Monday, June 08, 2015
Here's a little behind-the-scenes insight for you all, thoughts about my jewelry and art and business, two years out of school and a year-and-a-half into the gallery:
- I still buy double the materials I need for most custom jewelry projects. I am a firm believer that Murphy is always riding shotgun, and things will go wrong at the most inopportune times. No matter how careful I am with planning and measuring, mistakes happen. Things melt or are cut wrong. Also, the black hole that lurks in all jeweler's studios will swallow up pieces of metal or tiny gemstones that manage to escape our death grip or drop through our inner thighs a nanosecond after we slam them together because something has fallen off the bench. Between the possibility of ruining or losing a critical component, I have to have double materials on hand. Expensive, but I have no regrets.
- For tricky client projects, I make prototypes. Often at my own expense in terms of hours and materials, but I still see myself as such a learner that it makes sense this way, for now. I want to make sure that things will work, materials will behave, that I'm not promising something I can't deliver. I understand the piece so much more after making a prototype. At a certain point, I imagine being comfortable and experienced enough that I don't have to buy double materials and don't have to spend quite so much time in the prototype phase. I think of it as building a knowledge library that I can access in the future. I take really good notes on what I am doing, and what specifically I am learning from not just the prototypes, but all the work I make.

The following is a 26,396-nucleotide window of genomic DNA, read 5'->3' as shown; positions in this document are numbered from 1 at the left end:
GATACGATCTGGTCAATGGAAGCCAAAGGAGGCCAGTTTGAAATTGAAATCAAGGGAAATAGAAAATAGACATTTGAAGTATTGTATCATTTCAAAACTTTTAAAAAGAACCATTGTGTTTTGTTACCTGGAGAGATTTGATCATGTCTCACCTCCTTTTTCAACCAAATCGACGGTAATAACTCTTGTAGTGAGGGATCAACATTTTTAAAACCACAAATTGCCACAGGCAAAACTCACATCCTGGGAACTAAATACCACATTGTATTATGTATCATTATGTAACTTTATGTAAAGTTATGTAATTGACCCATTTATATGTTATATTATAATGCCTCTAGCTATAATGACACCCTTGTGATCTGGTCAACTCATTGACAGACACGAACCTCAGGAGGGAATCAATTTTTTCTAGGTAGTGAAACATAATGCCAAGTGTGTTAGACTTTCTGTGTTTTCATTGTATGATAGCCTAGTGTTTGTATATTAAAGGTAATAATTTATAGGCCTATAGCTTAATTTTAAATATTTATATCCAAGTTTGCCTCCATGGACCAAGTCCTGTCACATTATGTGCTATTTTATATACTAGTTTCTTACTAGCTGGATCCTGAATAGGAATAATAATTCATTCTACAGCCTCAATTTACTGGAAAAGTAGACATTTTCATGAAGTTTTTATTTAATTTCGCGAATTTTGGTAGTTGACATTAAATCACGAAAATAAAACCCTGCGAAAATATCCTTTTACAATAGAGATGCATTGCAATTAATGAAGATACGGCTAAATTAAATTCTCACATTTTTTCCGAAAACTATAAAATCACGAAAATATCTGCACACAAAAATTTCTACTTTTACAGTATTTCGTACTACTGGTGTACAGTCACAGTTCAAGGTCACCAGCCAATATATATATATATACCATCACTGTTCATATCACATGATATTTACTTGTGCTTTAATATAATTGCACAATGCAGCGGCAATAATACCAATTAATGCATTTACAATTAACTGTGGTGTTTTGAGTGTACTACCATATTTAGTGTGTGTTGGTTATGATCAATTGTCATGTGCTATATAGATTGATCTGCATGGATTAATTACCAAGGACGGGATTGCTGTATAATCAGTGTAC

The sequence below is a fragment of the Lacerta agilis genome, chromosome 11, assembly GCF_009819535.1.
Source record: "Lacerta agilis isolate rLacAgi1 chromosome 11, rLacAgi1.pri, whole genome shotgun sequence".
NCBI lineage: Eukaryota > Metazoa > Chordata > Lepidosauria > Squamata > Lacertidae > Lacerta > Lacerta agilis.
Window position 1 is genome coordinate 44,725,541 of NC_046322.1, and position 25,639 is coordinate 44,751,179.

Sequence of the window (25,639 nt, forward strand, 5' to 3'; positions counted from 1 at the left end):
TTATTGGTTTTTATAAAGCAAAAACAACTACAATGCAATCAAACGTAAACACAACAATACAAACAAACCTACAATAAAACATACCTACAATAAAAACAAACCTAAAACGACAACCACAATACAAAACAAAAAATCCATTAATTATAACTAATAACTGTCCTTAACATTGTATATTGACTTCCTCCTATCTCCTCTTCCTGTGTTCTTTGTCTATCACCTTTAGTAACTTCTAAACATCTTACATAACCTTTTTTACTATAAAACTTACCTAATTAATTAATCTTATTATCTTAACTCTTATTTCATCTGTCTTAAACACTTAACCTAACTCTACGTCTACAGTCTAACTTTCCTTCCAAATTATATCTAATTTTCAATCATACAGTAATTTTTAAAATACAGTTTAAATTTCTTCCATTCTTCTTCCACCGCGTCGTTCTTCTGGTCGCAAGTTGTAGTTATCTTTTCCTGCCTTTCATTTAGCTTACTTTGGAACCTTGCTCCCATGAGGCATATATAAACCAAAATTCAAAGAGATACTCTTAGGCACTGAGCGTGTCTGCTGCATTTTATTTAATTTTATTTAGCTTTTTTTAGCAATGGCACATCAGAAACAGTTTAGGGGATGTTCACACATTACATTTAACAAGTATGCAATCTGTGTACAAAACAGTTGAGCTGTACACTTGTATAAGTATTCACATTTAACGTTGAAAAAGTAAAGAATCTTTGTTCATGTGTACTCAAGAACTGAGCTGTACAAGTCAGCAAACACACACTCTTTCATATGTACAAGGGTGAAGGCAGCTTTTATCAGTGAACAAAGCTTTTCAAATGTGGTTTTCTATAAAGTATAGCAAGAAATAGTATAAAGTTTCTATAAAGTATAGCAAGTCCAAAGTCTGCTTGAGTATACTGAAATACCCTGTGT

- I make most of my jewelry by fabricating. This means I start "from scratch" using different dimensions of wire and sheet as the building blocks for a finished piece. Occasionally I will make pieces using lost wax casting, where you start with a wax model, make a mold, and then cast in metal. Casting and fabricating have significantly different design and production challenges. Fabricating to me is like miniature engineering. You have to be exceptionally precise and consider the order in which you do things. Casting is more like sculpting a beautiful wax and then following instructions, like baking a cake. To get more pieces, you just "bake" another round. Casting is way more efficient, time and cost wise...but it's the mental and structural challenge of fabricating that really gets me. So a big challenge for my business is that I prefer the slow and expensive but technically brilliant way of working.
- Custom work is what keeps coming to me, which is exciting. I have made some really incredible pieces for people this year. I can't share all of them yet, which is the burden of the jeweler who must keep secrets, but I am very excited and will be able to post photos in the coming weeks.